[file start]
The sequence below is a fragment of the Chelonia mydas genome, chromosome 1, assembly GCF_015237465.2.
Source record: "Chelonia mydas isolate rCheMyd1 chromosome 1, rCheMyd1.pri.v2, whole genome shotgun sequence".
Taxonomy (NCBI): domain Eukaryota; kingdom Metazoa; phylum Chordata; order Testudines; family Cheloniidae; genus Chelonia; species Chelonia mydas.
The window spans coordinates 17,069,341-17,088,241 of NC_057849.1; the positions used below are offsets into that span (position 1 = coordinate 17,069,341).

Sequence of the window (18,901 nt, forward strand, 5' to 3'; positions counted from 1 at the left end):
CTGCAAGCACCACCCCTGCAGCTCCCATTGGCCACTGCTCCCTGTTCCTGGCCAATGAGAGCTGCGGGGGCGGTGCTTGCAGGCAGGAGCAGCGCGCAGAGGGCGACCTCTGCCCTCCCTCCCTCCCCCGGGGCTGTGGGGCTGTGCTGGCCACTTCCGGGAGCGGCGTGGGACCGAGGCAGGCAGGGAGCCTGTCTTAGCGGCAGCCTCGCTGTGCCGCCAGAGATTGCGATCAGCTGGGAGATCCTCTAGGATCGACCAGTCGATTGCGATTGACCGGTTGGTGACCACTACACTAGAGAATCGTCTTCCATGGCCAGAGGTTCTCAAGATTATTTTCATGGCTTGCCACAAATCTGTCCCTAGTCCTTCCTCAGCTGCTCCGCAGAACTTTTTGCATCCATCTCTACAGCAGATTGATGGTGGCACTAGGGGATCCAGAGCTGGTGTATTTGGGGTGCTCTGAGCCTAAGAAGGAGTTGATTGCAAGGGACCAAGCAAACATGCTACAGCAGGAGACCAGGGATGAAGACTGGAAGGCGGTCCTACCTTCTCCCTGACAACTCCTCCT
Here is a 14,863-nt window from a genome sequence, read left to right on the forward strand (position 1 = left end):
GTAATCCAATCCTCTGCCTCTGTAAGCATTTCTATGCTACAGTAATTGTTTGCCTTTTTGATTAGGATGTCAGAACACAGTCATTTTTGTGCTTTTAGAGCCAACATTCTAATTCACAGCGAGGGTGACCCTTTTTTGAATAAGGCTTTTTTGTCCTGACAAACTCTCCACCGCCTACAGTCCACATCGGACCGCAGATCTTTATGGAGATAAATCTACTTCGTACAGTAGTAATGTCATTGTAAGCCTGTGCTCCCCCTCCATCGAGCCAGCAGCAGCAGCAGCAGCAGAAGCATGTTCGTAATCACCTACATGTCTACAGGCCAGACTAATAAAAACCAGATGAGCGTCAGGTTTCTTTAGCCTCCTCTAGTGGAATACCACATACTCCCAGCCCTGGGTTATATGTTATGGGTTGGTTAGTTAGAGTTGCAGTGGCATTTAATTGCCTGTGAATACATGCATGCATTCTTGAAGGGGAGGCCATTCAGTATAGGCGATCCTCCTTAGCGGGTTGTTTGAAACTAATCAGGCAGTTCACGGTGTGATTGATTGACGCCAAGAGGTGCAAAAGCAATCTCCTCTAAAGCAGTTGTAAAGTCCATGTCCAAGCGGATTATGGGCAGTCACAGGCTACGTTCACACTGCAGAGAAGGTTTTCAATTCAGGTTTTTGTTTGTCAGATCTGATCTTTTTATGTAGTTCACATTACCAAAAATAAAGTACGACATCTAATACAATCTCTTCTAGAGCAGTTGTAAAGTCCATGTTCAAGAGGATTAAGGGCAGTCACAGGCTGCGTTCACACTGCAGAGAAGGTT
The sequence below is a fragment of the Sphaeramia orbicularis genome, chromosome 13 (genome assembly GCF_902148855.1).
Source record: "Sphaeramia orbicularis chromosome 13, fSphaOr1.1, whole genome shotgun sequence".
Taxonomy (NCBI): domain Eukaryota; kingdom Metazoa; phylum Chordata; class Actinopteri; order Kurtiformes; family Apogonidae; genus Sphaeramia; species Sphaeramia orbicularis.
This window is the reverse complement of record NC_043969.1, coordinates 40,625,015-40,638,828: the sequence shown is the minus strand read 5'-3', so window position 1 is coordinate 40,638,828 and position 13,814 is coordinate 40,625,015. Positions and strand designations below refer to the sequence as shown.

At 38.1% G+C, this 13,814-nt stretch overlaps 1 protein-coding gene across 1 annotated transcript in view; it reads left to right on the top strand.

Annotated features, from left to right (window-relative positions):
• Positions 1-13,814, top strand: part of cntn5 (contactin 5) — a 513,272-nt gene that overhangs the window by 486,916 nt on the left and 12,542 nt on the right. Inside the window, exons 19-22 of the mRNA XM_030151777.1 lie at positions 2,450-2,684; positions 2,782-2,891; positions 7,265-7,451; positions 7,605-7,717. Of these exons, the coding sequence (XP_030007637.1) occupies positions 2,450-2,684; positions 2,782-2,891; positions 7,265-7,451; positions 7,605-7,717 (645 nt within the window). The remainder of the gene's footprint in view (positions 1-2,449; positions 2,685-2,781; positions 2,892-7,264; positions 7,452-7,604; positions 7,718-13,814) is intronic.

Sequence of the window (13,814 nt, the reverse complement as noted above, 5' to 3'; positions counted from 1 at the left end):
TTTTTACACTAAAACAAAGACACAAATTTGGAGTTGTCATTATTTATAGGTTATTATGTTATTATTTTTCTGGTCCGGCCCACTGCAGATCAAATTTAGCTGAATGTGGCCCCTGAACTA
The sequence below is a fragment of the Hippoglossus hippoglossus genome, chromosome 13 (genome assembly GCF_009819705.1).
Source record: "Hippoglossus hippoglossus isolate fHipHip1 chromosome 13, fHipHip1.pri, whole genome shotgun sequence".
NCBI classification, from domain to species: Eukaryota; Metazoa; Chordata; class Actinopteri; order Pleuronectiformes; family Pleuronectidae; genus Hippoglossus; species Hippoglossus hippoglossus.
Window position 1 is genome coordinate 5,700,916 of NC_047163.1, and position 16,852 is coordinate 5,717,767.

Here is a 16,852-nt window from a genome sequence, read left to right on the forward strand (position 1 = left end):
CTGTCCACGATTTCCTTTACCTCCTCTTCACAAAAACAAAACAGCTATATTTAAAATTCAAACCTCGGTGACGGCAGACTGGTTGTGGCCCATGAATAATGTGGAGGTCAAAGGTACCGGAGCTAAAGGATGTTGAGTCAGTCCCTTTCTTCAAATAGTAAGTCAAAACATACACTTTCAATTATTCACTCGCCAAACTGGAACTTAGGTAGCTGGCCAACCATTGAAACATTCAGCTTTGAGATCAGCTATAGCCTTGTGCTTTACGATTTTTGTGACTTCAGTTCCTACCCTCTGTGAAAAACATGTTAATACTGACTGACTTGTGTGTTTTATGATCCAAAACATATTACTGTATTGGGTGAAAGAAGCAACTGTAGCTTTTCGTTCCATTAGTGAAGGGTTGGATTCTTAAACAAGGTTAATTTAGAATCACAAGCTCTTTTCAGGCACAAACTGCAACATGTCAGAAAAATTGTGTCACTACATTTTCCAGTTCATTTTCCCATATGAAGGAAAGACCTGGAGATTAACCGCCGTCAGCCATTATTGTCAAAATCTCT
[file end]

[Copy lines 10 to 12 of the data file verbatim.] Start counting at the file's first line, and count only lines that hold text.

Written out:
Source record: "Sphaeramia orbicularis chromosome 13, fSphaOr1.1, whole genome shotgun sequence".
Taxonomy (NCBI): domain Eukaryota; kingdom Metazoa; phylum Chordata; class Actinopteri; order Kurtiformes; family Apogonidae; genus Sphaeramia; species Sphaeramia orbicularis.
This window is the reverse complement of record NC_043969.1, coordinates 40,625,015-40,638,828: the sequence shown is the minus strand read 5'-3', so window position 1 is coordinate 40,638,828 and position 13,814 is coordinate 40,625,015. Positions and strand designations below refer to the sequence as shown.